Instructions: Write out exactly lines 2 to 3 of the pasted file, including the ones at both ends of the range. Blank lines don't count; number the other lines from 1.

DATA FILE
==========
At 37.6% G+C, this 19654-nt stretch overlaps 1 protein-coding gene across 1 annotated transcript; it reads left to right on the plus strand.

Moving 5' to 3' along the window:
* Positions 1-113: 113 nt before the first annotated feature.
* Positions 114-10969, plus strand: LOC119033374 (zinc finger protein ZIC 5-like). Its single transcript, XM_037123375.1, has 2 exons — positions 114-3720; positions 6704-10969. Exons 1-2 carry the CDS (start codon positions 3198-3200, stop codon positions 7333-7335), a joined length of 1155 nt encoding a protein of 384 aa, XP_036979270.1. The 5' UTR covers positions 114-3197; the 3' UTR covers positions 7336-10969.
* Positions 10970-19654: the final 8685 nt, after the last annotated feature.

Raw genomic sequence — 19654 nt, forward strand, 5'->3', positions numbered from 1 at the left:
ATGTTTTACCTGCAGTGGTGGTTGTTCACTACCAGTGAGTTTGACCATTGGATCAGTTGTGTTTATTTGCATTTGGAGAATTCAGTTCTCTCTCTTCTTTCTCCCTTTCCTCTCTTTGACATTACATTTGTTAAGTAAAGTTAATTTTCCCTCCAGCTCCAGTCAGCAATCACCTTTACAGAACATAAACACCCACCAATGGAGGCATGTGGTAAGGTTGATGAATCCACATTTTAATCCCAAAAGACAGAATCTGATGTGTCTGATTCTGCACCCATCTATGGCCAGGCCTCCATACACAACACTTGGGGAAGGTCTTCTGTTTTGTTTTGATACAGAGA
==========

Moving 5' to 3' along the window:
* Positions 1-113: 113 nt before the first annotated feature.